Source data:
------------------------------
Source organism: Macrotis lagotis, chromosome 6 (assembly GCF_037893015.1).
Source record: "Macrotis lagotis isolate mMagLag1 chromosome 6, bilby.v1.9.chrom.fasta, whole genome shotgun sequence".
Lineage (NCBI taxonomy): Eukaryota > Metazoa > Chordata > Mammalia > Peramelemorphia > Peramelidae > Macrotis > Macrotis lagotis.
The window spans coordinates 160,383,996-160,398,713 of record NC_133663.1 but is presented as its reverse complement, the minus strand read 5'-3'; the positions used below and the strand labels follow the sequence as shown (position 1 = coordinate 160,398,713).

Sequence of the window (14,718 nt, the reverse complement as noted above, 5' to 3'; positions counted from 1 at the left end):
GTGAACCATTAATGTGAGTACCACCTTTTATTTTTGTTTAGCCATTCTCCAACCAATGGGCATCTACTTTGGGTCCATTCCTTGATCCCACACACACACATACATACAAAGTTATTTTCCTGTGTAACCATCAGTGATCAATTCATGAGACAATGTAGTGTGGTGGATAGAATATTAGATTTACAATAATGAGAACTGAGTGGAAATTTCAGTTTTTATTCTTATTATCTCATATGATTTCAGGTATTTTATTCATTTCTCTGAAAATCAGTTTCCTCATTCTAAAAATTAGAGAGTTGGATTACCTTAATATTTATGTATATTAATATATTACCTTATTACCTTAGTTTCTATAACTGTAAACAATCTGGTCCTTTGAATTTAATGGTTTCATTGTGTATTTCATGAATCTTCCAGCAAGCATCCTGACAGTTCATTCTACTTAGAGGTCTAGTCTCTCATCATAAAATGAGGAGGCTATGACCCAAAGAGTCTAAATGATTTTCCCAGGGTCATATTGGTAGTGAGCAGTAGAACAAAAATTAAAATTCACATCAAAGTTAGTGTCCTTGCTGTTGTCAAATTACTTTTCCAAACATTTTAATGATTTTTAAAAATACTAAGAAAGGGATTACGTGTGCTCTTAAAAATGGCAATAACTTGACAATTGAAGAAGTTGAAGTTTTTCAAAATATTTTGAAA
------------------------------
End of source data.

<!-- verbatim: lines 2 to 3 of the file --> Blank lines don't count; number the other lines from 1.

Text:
Source record: "Macrotis lagotis isolate mMagLag1 chromosome 6, bilby.v1.9.chrom.fasta, whole genome shotgun sequence".
Lineage (NCBI taxonomy): Eukaryota > Metazoa > Chordata > Mammalia > Peramelemorphia > Peramelidae > Macrotis > Macrotis lagotis.